Steph Meets David Bloody Warren, UK Ambassador of Japan. That’s Right, David Warren. David Warren.

24/11/2011

This past weekend, Brits living in the Fukushima Prefecture were invited up to the British Hills Resort (just as it sounds) to partake in a conference with the UK Ambassador of Japan, David Warren. With only a few of us attending, the conference was of about twelve people or so, and conducted in a mock Edwardian period library. David Warren wished to discuss the aftermath of the March earthquake, and how the Embassy chose to advise UK residents who were already living in Tohoku at the time. This discussion led us to consider how Japan may feel she’s being viewed by the rest of the world – and how various generations of Japanese people view the rest of the world themselves. I managed to have a nifty chat with the Ambassador concerning my students’ disinterest in foreign travel and experience; Mr. Warren expressed worry that Japan is heading towards another possible internalisation – and that strangely, the older generations hold a worldly interest far surpassing that belonging to the youth. Mr. Warren’s wife, Mrs. Pamela Warren whom I was sat beside, said that school programmes such as JET have the opportunity to challenge that attitude. I’ve decided to throw in a few more reasons as to why we learn languages in my school lessons: what benefits we can come to own if we were to gain a wider cultural insight, curiosity and understanding. Even if it becomes just a means to further understand their own culture, at least considering Japan through different eyes would recommend a more critical style of self- reflection in my students.

Aside from that rather wonderful debate, British Hills offered a lot to entertain. Guest residences were named after various brilliant British chaps (we were staying in ‘Drake’, beside ‘Chaucer’), a few of which were legitimate Tudor buildings transported from England and rebuilt by Japanese specialist carpenters. Quite ridiculous really, but the place did quench some of my homesickness pangs. Afternoon tea was served in the Ascot Tea Room, and a nature trail along the scenic mountain tops was bordered with British breeds of trees. Being surrounded by other British folk was quite a nice break from the constant ‘Gaijin’ (alien) status my appearance inevitably carries, and at that height, our mountainous resort was punctured by a chill reminiscent of London’s winters. Feeling a bit more relaxed, refreshed, and arrogant that David Warren went away remembering my name. David Warren. A good weekend.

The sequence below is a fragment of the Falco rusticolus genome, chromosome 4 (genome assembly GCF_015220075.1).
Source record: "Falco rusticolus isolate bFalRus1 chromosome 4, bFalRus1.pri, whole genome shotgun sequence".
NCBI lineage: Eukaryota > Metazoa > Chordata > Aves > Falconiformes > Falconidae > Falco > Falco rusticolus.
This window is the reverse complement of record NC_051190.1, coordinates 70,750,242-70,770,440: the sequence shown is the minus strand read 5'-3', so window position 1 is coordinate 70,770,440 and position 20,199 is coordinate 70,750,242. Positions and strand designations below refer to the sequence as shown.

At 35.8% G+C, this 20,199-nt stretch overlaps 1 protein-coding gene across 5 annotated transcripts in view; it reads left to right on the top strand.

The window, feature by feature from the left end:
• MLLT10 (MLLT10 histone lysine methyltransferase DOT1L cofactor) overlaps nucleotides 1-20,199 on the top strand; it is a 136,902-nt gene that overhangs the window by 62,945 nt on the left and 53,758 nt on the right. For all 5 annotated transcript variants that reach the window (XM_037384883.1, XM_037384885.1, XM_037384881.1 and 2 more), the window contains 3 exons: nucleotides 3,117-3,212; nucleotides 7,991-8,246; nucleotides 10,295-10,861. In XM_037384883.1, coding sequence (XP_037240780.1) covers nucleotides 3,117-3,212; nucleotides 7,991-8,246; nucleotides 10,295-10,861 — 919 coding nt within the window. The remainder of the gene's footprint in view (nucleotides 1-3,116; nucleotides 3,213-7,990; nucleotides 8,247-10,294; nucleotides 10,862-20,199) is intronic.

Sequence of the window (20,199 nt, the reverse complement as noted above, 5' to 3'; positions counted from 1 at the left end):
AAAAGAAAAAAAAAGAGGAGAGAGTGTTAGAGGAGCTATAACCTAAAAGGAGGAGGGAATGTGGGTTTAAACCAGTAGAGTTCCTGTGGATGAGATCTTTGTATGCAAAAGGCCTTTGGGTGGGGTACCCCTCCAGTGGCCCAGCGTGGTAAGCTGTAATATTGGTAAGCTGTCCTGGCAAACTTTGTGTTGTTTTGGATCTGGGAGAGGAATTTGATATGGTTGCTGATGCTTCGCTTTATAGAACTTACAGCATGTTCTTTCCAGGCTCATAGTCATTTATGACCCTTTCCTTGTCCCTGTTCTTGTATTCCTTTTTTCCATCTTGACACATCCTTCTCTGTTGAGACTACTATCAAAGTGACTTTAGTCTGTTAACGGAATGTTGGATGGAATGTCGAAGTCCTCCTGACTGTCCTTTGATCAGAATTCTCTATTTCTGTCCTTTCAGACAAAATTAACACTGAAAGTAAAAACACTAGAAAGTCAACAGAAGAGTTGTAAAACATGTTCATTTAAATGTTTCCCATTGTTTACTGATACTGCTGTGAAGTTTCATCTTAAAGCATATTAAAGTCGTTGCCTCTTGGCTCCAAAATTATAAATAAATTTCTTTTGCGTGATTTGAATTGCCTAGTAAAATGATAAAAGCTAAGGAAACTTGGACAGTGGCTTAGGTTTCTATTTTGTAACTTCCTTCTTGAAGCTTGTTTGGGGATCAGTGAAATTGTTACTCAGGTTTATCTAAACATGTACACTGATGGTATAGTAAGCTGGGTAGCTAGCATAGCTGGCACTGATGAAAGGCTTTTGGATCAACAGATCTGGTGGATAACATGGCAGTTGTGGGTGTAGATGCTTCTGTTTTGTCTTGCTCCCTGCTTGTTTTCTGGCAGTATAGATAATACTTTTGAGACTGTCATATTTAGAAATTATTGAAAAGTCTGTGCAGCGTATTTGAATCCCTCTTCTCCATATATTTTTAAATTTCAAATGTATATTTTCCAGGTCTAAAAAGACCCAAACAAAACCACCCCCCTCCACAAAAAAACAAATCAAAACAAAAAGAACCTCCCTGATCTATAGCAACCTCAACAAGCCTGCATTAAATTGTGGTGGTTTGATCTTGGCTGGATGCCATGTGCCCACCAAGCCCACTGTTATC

(David Warren.)

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3 Responses to “Steph Meets David Bloody Warren, UK Ambassador of Japan. That’s Right, David Warren. David Warren.”

  1. colesk Says:

    This is brilliant!
    Firstly, brilliant that you got to talk to the ambassador, then that you get the opportunity to teach these kids a little more about how they might experience the world – and then just the eccentricity of taking British buildings and re-assembling them in Japan. I love it. I also love the phone box. Would it be very mad if I asked to borrow that picture?
    Enjoy!
    Kim (still back in Egham…)

    • Sutefu Says:

      Hello Kim! How on earth are you?

      Please do borrow the picture; it’s pretty great that a British woman wears kimono at a British resort!
      Yeah, The Ambassador was very friendly: though he’d been working all day, he came to the pub afterwards to chat over a pint (a ludicrously expensive pint).
      I’ve been reading parts of your blog recently. You look very dedicated with it, good for you. How are you finding writing these days? Are you studying at the moment?

      Great to hear from you!
      Steph

      • colesk Says:

        Hi! I’m pretty bloody good, despite the still being in Egham thing.

        Thank you – it’s always a little strange when people actually read it. But it’s nice. And I’m trying my best to keep up to date (and most of the time failing).

        Writing is… well, it’s kind of not. I get back into it in fits and starts but mostly I find myself pining for CW classes where I knew I would get some feedback. Which is odd. Also, I’m currently studying for a MSc in Library and Information Studies so that I can become a real librarian (which is what I currently do for a living). It’s all distance learning, and it’s taking up a lot of time, hence the failure to keep writing regularly. But I’m sure when I get sick of studying poetry will be a good distraction.

        JET sounds amazing – are you finding time to write with all the teaching and meeting of ambassadors and suchlike?

        Have fun!
        Kim


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